Update on KFC --- Does Anyone Know if This is True?

On Monday I gave you a recipe for that heavenly KFC Cole Slaw that we all love so much. Putting that on the blog got me thinking about the KFC/Kentucky Fried Chicken name change and wondering why it happened.

Back in 1991, Kentucky Fried chicken announced that it was officially changing its name to "KFC". I had always heard that this was to eliminate the word "fried" from the name in a reaction to the "low fat" craze sweeping the country. Being from Kentucky, I was disappointed that they chose to do this.

But when I went looking for the reason I found almost as many answers as KFC has drum sticks -- Some FAR more believable than others. This one seems to be the most likely. The version here is from Snopes.com.

The public relations reason given for the name change was that health-conscious consumers associated the word "fried" with "unhealthy" and "high cholesterol," causing some of them to completely shun the wide variety of "healthy" menu items being introduced at Kentucky Fried Chicken outlets. The new title and image were designed to lure back customers to a restaurant now offering foods branded as "better for you," we were told.

It sounded good, but the real reason behind the shift to KFC had nothing to do with healthy food or finicky consumers: it was about money — money that Kentucky Fried Chicken would have had to pay to continue using their original name. In 1990, the Commonwealth of Kentucky, mired in debt, took the unusual step of trademarking their name. Henceforth, anyone using the word "Kentucky" for business reasons — inside or outside of the state — would have to obtain permission and pay licensing fees to the Commonwealth of Kentucky. It was an unusual and brilliant scheme to alleviate government debt, but it was also one that alienated one of the most famous companies ever associated with Kentucky. The venerable Kentucky Fried Chicken chain, a mainstay of American culture since its first franchise opened in Salt Lake City in 1952, refused as a matter of principle to pay royalties on a name they had been using for four decades. After a year of fruitless negotiations with the Kentucky state government, Kentucky Fried Chicken — unwilling to submit to "such a terrible injustice" — threw in the towel and changed their name instead, timing the announcement to coincide with the introduction of new packaging and products to obscure the real reasons behind the altering of their corporate name.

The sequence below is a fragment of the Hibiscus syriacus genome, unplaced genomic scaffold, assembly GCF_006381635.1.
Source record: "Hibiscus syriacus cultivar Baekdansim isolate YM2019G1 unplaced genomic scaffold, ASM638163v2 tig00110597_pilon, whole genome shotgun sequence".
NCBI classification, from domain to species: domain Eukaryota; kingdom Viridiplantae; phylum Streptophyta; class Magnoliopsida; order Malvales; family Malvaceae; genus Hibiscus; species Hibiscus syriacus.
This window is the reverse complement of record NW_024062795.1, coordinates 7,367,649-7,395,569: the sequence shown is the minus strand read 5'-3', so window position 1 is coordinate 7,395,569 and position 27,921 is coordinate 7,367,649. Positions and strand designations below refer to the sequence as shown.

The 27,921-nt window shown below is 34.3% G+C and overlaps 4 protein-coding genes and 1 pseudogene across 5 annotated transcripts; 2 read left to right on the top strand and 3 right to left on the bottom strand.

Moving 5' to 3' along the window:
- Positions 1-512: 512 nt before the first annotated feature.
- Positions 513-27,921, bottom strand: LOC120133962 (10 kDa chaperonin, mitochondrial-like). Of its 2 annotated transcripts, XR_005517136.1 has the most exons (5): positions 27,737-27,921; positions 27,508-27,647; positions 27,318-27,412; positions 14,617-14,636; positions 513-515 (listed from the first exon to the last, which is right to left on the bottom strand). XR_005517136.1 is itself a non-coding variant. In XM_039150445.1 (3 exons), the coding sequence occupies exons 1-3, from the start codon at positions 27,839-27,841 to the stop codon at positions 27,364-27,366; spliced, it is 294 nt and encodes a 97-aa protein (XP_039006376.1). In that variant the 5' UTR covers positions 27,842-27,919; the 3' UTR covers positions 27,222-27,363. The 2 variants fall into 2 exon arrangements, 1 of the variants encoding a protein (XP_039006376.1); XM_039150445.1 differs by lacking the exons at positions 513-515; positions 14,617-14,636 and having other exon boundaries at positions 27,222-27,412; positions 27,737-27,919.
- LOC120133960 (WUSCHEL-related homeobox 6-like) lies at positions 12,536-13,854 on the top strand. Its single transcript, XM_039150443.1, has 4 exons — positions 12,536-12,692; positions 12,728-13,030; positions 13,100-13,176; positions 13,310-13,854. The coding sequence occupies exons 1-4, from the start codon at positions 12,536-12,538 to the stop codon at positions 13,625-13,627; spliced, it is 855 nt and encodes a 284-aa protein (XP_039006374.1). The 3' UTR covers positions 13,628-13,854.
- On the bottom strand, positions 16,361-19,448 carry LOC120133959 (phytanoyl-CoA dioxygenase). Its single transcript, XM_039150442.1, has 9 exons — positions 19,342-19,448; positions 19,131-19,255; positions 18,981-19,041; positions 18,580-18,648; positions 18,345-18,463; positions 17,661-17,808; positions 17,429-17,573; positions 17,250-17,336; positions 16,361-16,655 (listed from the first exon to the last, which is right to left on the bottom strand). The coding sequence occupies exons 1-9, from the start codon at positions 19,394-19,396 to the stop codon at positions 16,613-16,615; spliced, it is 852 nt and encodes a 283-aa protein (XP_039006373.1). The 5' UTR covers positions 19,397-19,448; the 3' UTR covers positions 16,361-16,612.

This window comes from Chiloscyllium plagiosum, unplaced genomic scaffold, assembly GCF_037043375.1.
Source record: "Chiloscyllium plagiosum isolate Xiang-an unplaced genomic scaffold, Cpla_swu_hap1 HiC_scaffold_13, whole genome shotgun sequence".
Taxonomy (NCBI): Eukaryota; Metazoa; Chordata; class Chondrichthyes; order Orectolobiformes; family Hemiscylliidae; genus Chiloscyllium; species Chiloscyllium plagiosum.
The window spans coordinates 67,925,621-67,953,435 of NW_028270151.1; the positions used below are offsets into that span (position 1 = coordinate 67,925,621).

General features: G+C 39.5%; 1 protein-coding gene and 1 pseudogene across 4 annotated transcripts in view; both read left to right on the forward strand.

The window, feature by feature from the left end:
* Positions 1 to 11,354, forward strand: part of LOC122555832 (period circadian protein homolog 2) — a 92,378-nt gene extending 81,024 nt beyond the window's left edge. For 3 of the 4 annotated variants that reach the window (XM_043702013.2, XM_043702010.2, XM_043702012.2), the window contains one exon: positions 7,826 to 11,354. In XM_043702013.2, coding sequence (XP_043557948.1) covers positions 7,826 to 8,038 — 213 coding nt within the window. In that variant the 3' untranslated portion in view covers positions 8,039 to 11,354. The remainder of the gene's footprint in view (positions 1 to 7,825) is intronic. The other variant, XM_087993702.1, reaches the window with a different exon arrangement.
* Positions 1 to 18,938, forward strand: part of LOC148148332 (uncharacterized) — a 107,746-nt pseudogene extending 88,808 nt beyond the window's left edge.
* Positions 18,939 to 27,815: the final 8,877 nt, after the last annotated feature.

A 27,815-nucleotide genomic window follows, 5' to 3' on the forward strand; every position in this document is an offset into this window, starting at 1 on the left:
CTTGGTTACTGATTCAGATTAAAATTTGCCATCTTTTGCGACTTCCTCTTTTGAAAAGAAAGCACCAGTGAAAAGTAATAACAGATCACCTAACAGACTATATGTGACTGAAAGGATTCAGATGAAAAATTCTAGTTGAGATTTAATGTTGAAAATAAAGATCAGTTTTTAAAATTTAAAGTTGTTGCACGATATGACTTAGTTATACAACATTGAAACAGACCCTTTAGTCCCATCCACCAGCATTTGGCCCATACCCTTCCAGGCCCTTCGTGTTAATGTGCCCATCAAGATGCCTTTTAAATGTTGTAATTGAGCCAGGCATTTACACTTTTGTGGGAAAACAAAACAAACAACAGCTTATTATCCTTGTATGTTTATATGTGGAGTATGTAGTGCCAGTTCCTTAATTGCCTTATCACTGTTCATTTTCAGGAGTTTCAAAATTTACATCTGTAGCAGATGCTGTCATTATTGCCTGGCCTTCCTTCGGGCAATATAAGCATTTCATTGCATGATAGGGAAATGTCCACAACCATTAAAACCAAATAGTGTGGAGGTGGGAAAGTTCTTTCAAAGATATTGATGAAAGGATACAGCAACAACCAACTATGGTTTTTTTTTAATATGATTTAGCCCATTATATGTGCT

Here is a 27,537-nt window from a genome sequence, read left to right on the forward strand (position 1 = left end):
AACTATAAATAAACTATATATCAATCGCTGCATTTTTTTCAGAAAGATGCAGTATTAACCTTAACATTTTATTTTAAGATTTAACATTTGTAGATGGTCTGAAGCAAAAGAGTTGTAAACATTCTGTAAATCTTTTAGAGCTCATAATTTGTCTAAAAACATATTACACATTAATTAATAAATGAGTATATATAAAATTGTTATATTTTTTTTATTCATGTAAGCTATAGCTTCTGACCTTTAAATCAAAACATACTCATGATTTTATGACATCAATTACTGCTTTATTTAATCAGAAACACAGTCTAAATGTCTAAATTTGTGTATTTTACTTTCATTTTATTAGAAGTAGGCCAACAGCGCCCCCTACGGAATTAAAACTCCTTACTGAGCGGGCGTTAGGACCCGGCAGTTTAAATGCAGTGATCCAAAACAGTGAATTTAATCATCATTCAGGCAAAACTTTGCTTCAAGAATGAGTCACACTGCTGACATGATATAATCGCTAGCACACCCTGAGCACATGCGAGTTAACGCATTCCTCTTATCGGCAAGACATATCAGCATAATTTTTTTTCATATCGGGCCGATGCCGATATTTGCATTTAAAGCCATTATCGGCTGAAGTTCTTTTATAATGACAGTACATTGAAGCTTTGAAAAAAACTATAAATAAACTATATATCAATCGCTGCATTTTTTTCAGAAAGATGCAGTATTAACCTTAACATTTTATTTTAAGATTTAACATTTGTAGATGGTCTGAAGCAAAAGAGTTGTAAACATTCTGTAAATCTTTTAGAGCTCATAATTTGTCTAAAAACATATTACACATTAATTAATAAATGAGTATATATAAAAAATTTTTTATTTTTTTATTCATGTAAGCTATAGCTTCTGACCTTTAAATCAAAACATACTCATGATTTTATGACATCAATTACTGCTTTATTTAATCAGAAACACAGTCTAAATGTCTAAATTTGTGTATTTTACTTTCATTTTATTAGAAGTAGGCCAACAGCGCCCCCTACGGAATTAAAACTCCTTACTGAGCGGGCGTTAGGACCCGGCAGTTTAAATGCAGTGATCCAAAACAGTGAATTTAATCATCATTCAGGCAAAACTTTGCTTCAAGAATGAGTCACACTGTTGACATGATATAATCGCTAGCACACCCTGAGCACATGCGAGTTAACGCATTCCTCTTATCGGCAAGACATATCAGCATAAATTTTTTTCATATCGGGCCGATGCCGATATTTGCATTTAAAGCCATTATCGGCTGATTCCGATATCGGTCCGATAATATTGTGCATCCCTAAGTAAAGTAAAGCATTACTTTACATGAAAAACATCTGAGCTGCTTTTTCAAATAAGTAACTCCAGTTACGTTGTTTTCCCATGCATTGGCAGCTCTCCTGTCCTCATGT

Kentucky Fried Chicken were not the only ones who bravely refused to knuckle under. The name of the most famous horse race in North America, held every year at Churchill Downs, was changed from the "Kentucky Derby" to "The Run for the Roses" for similar reasons; many seed and nursery outfits that had previously offered Kentucky Bluegrass switched to a product known as "Shenendoah Bluegrass" instead; and Neil Diamond's song "Kentucky Woman" was dropped from radio playlists at his request, as the licensing fees he was obligated to pay the Commonwealth of Kentucky exceeded the performance royalties he was receiving for the airplay.

Update: In November 2006, KFC and the State of Kentucky finally reached an undisclosed settlement over the former's use of the trademarked word "Kentucky," and the restaurant chain announced it would be resuming its former name of "Kentucky Fried Chicken."

I hope that update is true. I like traveling around the world and seeing the name of my home everywhere.

Does anyone have any better answers for this? I would love to hear them. Please leave a comment below.


PS New recipe tomorrow from Ruth's Chris Steakhouse!

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